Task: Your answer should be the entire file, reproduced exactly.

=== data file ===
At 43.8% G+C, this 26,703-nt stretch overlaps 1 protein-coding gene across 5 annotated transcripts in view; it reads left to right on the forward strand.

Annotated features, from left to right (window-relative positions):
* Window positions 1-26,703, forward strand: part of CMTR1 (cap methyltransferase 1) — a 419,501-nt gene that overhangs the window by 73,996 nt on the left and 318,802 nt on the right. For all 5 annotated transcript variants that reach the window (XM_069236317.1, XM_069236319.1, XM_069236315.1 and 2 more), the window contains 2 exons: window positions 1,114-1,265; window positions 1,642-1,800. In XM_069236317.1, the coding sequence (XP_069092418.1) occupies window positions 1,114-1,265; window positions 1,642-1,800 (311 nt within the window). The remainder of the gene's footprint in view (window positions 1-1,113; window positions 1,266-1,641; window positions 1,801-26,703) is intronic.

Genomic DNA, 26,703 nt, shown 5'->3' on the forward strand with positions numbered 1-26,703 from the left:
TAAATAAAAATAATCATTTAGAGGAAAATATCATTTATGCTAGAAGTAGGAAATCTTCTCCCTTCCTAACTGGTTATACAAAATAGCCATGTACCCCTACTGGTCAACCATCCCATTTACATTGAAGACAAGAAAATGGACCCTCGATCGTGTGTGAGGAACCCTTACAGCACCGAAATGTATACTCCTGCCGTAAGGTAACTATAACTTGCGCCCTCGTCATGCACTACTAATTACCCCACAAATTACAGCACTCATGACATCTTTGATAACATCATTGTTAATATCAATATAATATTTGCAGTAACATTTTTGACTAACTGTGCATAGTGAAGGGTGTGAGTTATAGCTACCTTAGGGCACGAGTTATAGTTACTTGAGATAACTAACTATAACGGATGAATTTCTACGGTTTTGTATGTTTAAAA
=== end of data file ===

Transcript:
At 43.8% G+C, this 26,703-nt stretch overlaps 1 protein-coding gene across 5 annotated transcripts in view; it reads left to right on the forward strand.

Annotated features, from left to right (window-relative positions):
* Window positions 1-26,703, forward strand: part of CMTR1 (cap methyltransferase 1) — a 419,501-nt gene that overhangs the window by 73,996 nt on the left and 318,802 nt on the right. For all 5 annotated transcript variants that reach the window (XM_069236317.1, XM_069236319.1, XM_069236315.1 and 2 more), the window contains 2 exons: window positions 1,114-1,265; window positions 1,642-1,800. In XM_069236317.1, the coding sequence (XP_069092418.1) occupies window positions 1,114-1,265; window positions 1,642-1,800 (311 nt within the window). The remainder of the gene's footprint in view (window positions 1-1,113; window positions 1,266-1,641; window positions 1,801-26,703) is intronic.

Genomic DNA, 26,703 nt, shown 5'->3' on the forward strand with positions numbered 1-26,703 from the left:
TAAATAAAAATAATCATTTAGAGGAAAATATCATTTATGCTAGAAGTAGGAAATCTTCTCCCTTCCTAACTGGTTATACAAAATAGCCATGTACCCCTACTGGTCAACCATCCCATTTACATTGAAGACAAGAAAATGGACCCTCGATCGTGTGTGAGGAACCCTTACAGCACCGAAATGTATACTCCTGCCGTAAGGTAACTATAACTTGCGCCCTCGTCATGCACTACTAATTACCCCACAAATTACAGCACTCATGACATCTTTGATAACATCATTGTTAATATCAATATAATATTTGCAGTAACATTTTTGACTAACTGTGCATAGTGAAGGGTGTGAGTTATAGCTACCTTAGGGCACGAGTTATAGTTACTTGAGATAACTAACTATAACGGATGAATTTCTACGGTTTTGTATGTTTAAAA